By Chris King • 25 January 2023 • 0:28
Image of Pekka Haavisto signing Finland's NATO application in 2022.
Credit: Wikipedia - By Laura Kotila / valtioneuvoston kanslia - https://www.flickr.com/photos/finnishgovernment/52080284686/, CC BY 2.0, https://commons.wikimedia.org/w/index.php?curid=118238485
UPDATE: Wednesday, January 25 at 00:30am
Just a few hours after his comments saying that Finland could be tempted to launch a solo bid for NATO membership, Finnish Foreign Minister Pekka Haavisto announced that he had reconsidered his position.
“There has already been an exchange of ideas with Sweden, we said that we will stick to a common line, and our countries apply together”, the politician explained.
“Of course, deep down we think about different worlds if the country is permanently blocked, but this is not the case yet. There is no plan B, this path is not being considered”, he said after talks with his Swedish counterpart, as reported by ria.ru.
Tuesday, January 24 at 8:50pm
Finnish Foreign Minister, Pekka Haavisto, assured today Tuesday, January 24, that his country’s priority is to enter NATO at the same time as Sweden. He admitted though that for the first time since making the application, Helsinki could reconsider this position if the Swedish application is blocked by Turkey.
Speaking to the public television channel YLE, Haavisto said that the simultaneous entry of Finland and Sweden into the Atlantic Alliance “is definitely the first option” from the point of view of the security of both countries.
He continued: “However, we have to reassess the situation and see if anything has happened that will prevent the Swedish project from going ahead in the long term. It is still too early to take a position on this”, Haavisto stressed.
The Finnish chancellor admitted that the recent protests in Sweden against Turkish president, Recep Tayyip Erdogan, coupled with the burning of the Koran by an ultra-rightist have clearly slowed down the accession process of the two Nordic countries to NATO.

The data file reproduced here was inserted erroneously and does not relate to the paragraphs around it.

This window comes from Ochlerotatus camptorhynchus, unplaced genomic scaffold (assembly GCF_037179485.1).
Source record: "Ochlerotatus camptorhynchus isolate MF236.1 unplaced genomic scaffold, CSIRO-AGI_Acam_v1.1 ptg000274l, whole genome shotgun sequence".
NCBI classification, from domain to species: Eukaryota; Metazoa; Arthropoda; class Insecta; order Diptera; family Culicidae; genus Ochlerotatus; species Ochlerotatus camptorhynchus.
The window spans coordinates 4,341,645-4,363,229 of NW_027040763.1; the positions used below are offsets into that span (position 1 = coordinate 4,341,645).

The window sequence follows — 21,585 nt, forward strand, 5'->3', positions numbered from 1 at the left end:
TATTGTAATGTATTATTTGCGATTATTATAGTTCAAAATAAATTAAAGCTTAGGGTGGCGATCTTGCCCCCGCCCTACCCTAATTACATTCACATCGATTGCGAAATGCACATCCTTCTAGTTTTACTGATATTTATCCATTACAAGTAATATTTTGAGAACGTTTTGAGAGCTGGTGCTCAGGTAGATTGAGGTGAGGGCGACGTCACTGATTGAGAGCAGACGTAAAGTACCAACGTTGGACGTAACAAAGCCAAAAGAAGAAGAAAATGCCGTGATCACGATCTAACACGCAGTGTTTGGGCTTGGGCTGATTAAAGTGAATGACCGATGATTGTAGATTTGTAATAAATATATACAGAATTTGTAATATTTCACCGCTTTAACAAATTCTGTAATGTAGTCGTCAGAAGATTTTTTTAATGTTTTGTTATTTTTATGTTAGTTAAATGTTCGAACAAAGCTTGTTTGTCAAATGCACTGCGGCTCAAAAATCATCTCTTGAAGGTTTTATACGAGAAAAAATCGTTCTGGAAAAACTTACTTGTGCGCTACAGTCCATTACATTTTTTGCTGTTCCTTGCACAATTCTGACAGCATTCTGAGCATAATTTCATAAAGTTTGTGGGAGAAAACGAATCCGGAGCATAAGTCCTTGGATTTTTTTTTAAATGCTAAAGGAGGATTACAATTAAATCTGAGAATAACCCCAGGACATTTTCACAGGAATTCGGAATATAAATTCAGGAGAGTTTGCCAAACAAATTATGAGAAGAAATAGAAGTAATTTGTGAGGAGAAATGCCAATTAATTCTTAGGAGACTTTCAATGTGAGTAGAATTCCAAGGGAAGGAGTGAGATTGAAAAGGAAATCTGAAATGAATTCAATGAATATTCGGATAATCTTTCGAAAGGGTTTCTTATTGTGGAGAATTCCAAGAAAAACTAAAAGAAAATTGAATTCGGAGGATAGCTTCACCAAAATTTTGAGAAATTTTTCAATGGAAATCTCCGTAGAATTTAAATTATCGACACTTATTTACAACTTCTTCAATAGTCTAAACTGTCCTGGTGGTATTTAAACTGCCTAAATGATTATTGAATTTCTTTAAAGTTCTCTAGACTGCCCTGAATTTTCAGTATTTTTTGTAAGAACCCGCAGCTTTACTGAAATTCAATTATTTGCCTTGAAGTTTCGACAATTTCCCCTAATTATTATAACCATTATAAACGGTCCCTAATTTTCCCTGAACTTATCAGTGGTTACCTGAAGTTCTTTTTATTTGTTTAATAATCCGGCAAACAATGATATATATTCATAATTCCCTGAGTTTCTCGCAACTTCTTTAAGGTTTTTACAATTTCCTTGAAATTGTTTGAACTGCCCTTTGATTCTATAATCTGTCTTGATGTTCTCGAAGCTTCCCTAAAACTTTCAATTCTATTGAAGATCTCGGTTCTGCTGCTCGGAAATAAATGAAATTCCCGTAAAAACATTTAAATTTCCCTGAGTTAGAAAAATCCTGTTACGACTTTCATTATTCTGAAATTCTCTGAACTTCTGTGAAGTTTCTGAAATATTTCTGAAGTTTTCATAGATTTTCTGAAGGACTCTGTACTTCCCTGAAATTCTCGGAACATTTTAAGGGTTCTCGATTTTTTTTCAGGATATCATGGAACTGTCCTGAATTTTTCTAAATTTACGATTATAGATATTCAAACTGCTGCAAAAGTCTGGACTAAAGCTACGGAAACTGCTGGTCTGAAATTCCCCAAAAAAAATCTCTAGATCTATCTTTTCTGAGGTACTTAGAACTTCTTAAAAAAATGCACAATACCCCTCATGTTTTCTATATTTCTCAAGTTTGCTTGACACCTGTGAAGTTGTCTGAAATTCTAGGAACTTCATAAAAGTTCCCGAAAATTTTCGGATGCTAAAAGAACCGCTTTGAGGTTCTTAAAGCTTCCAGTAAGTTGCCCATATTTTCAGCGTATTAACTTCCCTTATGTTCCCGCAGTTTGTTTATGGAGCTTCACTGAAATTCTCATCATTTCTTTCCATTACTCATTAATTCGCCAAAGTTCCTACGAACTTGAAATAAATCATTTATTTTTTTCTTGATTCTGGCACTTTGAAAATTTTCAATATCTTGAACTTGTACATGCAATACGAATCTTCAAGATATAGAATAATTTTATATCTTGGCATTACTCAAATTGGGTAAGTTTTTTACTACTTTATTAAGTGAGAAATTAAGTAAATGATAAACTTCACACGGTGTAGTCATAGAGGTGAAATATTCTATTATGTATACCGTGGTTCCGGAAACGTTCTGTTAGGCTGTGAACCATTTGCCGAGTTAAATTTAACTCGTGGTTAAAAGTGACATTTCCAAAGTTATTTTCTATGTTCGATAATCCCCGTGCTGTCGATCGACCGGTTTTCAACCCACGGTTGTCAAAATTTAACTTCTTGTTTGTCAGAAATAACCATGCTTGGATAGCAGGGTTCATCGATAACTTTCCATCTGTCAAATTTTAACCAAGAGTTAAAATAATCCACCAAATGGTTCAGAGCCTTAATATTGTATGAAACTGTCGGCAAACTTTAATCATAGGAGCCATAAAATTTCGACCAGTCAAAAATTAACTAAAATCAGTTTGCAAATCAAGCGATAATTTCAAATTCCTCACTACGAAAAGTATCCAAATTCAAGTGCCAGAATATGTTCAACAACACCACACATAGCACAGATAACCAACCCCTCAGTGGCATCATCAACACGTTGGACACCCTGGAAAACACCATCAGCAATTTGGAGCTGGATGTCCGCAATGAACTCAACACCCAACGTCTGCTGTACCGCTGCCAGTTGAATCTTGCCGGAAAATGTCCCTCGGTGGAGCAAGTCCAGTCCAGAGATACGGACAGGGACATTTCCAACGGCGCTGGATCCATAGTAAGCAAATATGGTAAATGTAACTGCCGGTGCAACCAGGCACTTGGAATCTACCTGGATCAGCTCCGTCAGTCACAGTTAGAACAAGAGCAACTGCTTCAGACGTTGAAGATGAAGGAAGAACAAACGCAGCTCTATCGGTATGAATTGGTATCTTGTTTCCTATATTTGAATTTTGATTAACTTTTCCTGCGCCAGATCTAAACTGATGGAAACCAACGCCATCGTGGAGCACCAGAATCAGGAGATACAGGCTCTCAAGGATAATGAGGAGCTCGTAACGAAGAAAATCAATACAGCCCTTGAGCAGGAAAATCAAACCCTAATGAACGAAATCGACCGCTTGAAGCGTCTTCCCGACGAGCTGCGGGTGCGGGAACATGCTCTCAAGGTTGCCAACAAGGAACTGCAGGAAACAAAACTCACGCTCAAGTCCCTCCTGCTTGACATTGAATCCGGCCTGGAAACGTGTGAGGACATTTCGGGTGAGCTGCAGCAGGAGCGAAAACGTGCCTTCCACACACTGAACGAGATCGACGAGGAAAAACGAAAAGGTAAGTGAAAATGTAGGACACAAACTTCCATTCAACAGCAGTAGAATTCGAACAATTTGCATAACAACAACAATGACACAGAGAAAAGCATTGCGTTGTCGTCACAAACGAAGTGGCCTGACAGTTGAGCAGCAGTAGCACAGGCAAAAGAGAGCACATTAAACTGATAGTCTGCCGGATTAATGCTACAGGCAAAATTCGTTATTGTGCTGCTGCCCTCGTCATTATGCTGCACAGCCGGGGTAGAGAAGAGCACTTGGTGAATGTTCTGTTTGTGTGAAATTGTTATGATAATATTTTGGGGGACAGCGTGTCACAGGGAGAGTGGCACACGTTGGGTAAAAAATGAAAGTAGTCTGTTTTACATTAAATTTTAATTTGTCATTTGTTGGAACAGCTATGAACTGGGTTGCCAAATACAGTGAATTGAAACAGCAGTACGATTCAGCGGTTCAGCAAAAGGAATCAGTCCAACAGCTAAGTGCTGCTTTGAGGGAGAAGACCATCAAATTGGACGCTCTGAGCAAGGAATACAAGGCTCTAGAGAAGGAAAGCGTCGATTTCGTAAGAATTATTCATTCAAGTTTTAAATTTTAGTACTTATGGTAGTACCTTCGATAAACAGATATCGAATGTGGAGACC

According to Haavisto, the aim of the protesters is to provoke Turkey and influence the opinion of citizens and politicians to prevent entry. “These protesters are playing with the security of Finland and Sweden”, he denounced.
Erdogan warned Sweden yesterday that it cannot count on Turkey’s approval to join NATO after allowing a far-right Swedish-Danish citizen to burn a copy of the Koran in front of the Turkish embassy in Stockholm.
Shortly before his announcement, the Turkish authorities cancelled a planned visit to Ankara by the Swedish Defense Minister, Pal Jonson. He was due to meet with officials to discuss Turkey’s veto on the Scandinavian country’s entry into NATO.
Turkey and Hungary are the only two members of the Alliance that have not yet ratified the entry of Sweden and Finland, which was approved at the NATO summit held in Madrid last June, as reported by 20minutos.es.
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Originally from Wales, Chris spent years on the Costa del Sol before moving to the Algarve where he is a web reporter for The Euro Weekly News covering international and Spanish national news.
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